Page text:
by PHL Council
Although there is now a wide variety of materials being used in solar cell technology, silicon, and its own variety of forms, remains the most reliable and affordable solar cell semiconductor material. Even with the steady development of third-generation solar technology, first-generation materials such as silicon are still being developed in progressing home and business solar energy systems.
The reason is quite simple: silicon is abundant and efficient in its job. These factors ensure that it is neither expensive nor wasteful for you or I when we switch from on-grid electrical supply to solar power. Of course, things have changed since the early years of commercial solar technology, when silicon wafers were twice as thick and lasted only half as long as the modern versions. The efficiencies were much less too, with the energy used in manufacturing a cell often greater than the energy generated by the cell over its lifetime. Nowadays, some thin-film solar cells (second-generation technology), which can half a lifespan of up to 30 years, can match its energy cost within one year.
The silicon used in solar cell technology today is not pure crystalline silicon, since in its pure form silicon is a poor semiconductor of electricity. That’s why some impurities are added to make it efficient in converting sunlight into electrical energy. If you know about the chemistry of solar power, you’ll know that electrons and their movement are all-important, but crystalline silicon doesn’t allow its electrons to move much. By adding impurities, such as phosphorous, electrons start moving and energy is created. Silicon ‘doped’ with phosphorous is called N-type silicon (it has a negative charge), while silicon doped with boron are called P-type silicon. It is to P-type silicon that N-type electrons move to.
This is all very interesting for the scientists amongst us, but if you are just beginning to consider solar power as an option, you’ll want to know what the best silicon solar panel to choose is. Well, first-generation silicon cells are wafer-based cells, which means that the silicon is sliced into thin wafers and layered on top of each other. Single junction cells comprise layers of N- and P-type silicon that create energy between them. These are still the most common form of solar cells, and are generally rigid and large.
Second generation thin-film solar cells are less cumbersome and boast a larger efficiency, but are constructed using very different techniques. In essence, the semiconductor material used is in even thinner strips than can be achieved in wafer technology, with Vapour Deposition one of the most effective forms of laying the material on a substrate. Silicon is used here also but in other forms, such as amorphous silicon, which does not retain its crystalline form, or micromorphous silicon, which is a combination of microcrystalline and amorphous silicon. Microcrystalline silicon can absorb a broader range of light and the combination with amorphous makes it extremely flexible. Now, it is possible to use this technology to simply ‘print’ cells, making production costs much lower.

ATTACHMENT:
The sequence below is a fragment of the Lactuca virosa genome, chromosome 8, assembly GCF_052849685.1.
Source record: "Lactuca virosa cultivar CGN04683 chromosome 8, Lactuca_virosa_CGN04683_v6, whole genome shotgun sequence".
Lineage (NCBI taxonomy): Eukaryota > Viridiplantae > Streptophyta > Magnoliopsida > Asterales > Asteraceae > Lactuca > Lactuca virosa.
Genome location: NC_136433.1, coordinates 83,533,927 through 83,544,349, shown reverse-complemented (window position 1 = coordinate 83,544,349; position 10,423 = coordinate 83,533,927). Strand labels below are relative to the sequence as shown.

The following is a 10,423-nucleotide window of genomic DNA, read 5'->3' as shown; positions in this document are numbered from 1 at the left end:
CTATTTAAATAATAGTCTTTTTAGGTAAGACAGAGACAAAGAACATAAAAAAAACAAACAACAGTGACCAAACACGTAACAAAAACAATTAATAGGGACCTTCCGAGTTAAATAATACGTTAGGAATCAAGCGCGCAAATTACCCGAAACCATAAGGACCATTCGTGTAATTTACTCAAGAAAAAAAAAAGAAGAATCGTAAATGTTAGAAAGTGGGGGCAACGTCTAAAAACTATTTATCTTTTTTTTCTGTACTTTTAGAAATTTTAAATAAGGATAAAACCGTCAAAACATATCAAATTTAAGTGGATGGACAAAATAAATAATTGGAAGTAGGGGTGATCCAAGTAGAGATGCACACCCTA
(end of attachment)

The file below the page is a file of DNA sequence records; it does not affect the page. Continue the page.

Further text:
Third generation silicon solar cells look set to move away from the dependence on silicon as its semi-conductor, with multi-junction solar cells set to become the chief type. However, for the time being at least, this generation is out of reach in terms of price for the commercial market. While the Germanium layers and Gallium Arsenide layers have been made viable, the third layer of Indium Phosphide is still being developed, but still the cost is too high for your or I to worry about it.
It can be a little daunting reading on the technological developments and histories of the silicon solar cell, but there is a very simple fact to remember: that’s the area for the scientists to worry about. For us, it remains a question of efficiency and affordability. Realistically, silicon solar cells will remain the chief option on the market for us and with efficiency rates of up to around 15%, there is a lot of money to be saved by switching to solar power.
Read more about solar power generation here, including advice on the best solar panel for your home.